The list of biological substances increased in the body when magnesium is deficient reads like a “who’s–who” of inflammatory chemicals. C–reactive protein, substance P, cytokines, prostaglandins, histamine, and of course, nitric oxide all become elevated when magnesium levels are sub–optimal.

Study Link – The nerve–heart connection in the pro–oxidant response to Mg–deficiency.

Quote from the above study:

In rodent models of dietary MgD [magnesim deficiency], a significant rise in circulating levels of proinflammatory neuropeptides such as substance P (SP) and calcitonin gene–related peptide among others, was observed within days (1–7) of initiating the Mg–restricted diet, and implicated a neurogenic trigger for the subsequent inflammatory events; this early "neurogenic inflammation" phase may be mediated in part, by the Mg–gated N–methyl–D–aspartate (NMDA) receptor/channel complex. Deregulation of the NMDA receptor may trigger the abrupt release of neuronal SP from the sensory–motor C–fibers to promote the subsequent pro–inflammatory changes: elevations in circulating inflammatory cells, inflammatory cytokines, histamine, and PGE(2) levels, as well as formation of nitric oxide, reactive oxygen species, lipid peroxidation products, and depletion of key endogenous antioxidants. Concurrent elevations of tissue CD14, a high affinity receptor for lipopolyssacharide, suggest that intestinal permeability may be compromised leading to endotoxemia. If exposure to these early (1–3 weeks MgD) inflammatory/pro–oxidant events becomes prolonged, this might lead to impaired cardiac function, and when co–existing with other pathologies, may enhance the risk of developing chronic heart failure.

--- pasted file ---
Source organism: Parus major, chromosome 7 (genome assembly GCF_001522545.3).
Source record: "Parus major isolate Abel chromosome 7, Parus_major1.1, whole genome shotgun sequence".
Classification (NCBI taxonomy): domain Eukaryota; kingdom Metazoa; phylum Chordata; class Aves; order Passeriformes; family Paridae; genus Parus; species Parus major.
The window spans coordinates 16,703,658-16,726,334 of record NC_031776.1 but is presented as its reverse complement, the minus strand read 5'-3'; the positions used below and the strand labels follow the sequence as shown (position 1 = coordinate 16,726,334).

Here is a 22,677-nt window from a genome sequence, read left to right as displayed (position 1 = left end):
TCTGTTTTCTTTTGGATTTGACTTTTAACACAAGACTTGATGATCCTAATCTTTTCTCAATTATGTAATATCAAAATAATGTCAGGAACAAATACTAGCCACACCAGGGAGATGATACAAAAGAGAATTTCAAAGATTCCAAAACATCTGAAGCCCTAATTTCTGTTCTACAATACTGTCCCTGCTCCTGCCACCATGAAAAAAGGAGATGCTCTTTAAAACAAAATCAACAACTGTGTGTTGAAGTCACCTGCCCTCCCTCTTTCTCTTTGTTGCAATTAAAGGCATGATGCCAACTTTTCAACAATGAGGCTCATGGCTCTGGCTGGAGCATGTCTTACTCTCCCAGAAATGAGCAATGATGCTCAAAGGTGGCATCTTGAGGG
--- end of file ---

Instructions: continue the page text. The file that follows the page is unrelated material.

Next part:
And, as relates specifically to nitric oxide, it’s interesting to note that magnesium deficiency has the effect of increasing the “inflammatory” nitric oxide (produced by iNOS), rather than the cardioprotective type produced by eNOS (called constitutive NOS in the following study):

Study Link – Magnesium deficiency in rats induces a rise in plasma nitric oxide.

Quote from the above study: